Volksbund. National Socialist organization of an ethnic group
or an emancipationist minority association?
In the government formed after the revolutions of 1919-18, Jakob Bleyer, leader of the Germans in Hungary was Minister of Nationalities. A supporter of the "unassailable Magyar supremacy", Bleyer was for a centralized and conservative form of government. The task of his ministry was not the elaboration of the future minority policy of the Hungarian government, but propaganda against the separation of Northern and Western Hungary, territories inhabited by Magyars. Thus the loss of Burgenland was regarded by the public as the personal failure of Bleyer, and his ministry was eventually dissolved.
In the wake of the shock of the Peace Treaty of Trianon, the Hungarian public, living in the heated atmosphere of the "conspiracy theory", according to which the disintegration of Hungary was the result of the undermining activities of the ethnic minorities, demanded the establishment of an ethnically unified and, therefore, "strong" Hungary as a necessary precondition of future revision. Accepting this, Bleyer acted accordingly. His thesis of "Deutschungar" ruled out "pan-German politics" and cooperation with the German minorities of neighbouring countries. This orientation was continued by the Ungarländischer Deutscher Volkbildungsverein.
According to the results of the elections of 1930, the proportion of Germans in the total population went down from 6.9% to 5.5%. This resulted in tensions in the leadership of the Verein. What is more, the new prime minister, Count Gyula Károlyi openly declared that permitting the Union to function had been an irreparable mistake, and he would not cooperate even with Bleyer. The situation was made more difficult when Gyula Gömbös became prime minister. After that Bleyer also looked to Berlin and to "pan-Germanism" for the saving of the German minority. Berlin, however, not embracing their cause for the time being, made it possible for the Hungarian government to take firm measures against the German minority leaders who wanted to vindicate national interests. After Bleyer's death, Franz Basch gradually moved to the foreground. Gömbös, who was for the complete suppression of the German minority movement, forfeited the last chance to put minority politics in Hungary on a new basis.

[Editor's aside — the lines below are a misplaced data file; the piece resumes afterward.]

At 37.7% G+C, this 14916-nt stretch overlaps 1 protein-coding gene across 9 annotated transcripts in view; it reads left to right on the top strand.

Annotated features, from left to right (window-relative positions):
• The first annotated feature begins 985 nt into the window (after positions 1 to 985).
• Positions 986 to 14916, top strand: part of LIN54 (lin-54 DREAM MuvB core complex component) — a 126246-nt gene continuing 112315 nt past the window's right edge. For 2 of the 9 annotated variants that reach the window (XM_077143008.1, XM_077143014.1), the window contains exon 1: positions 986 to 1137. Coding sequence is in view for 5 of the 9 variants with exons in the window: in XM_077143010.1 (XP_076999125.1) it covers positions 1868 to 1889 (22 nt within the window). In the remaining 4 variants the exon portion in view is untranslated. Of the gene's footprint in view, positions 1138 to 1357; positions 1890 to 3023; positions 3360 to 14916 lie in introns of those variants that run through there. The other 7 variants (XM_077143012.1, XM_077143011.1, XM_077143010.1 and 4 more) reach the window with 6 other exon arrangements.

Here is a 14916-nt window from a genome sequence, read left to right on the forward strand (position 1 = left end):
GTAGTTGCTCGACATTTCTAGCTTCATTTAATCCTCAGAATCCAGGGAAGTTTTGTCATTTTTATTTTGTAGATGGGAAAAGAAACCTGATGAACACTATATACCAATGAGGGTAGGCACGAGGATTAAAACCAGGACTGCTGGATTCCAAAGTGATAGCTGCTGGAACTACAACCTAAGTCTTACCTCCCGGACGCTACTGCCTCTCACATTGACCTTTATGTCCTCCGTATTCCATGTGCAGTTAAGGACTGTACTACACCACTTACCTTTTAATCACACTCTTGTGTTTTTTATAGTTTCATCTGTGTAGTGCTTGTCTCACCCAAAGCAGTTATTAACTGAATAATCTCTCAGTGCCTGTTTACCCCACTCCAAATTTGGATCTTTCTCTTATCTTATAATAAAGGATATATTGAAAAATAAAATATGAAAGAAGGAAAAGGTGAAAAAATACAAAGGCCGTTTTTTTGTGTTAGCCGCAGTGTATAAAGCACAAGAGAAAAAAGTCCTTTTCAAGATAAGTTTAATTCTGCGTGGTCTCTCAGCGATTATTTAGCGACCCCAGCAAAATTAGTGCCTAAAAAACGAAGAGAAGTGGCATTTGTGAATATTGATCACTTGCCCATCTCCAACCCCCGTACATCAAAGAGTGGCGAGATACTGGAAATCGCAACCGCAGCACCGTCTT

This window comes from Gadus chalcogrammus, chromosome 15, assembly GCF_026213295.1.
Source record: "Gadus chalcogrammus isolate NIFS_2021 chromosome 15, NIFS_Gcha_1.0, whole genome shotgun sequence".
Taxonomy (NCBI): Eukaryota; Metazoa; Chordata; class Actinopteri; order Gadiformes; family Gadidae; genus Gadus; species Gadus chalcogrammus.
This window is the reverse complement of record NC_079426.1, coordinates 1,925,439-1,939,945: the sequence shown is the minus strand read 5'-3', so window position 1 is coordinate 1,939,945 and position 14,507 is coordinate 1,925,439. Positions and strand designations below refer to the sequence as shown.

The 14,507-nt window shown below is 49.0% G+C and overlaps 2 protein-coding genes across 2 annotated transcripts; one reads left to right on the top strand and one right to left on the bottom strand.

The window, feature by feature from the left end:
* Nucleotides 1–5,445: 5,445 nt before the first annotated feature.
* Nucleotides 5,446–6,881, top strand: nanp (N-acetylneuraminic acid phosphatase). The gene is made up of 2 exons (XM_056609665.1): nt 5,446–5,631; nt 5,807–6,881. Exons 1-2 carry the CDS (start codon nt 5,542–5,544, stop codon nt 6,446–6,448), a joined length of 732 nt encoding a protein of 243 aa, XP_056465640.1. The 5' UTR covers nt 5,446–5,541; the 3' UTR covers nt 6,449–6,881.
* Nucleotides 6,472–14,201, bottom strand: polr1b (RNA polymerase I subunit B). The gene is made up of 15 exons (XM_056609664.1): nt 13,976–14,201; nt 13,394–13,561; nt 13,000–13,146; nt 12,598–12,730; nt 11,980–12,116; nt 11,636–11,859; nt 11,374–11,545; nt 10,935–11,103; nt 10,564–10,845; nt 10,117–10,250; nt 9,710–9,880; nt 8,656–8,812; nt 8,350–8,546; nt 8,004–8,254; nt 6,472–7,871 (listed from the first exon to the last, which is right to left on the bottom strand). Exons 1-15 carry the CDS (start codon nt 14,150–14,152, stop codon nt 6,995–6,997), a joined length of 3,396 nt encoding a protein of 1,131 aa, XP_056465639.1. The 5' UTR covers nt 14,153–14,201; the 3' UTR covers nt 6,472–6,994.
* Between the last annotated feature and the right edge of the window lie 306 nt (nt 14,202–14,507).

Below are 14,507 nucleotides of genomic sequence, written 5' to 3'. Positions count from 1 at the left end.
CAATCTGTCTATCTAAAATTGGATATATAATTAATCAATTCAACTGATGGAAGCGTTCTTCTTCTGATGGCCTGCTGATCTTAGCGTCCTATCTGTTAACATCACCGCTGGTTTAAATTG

From 1937, Berlin increasingly tried to exploit the German minorities for its own foreign political ends. That is why the Volksbund was organized. However, since according to the intentions of the founders the organization should rather unite than polarize the Germans in Hungary, the Volksbund refused to be involved in partisan political activities. And although Berlin was in the background, the goals of the organization were less closely related to National Socialism than to the traditions of the protection of the minorities from the 1920s. At the same time, they regarded the power politics of the Third Reich as ethnopolitical ethnic group ideology. German imperial influence was increasing within the organization, reinforced by the weight of the ethnic Germans in recently reannexed Bácska. The politics of dissimilation that Berlin wanted to carry out naturally resulted in conflicts with the Hungarian government, but did not harmonize with the original ideas of the Volksbund either, the latter interpreting the protection of minority interests as defensive popular politics.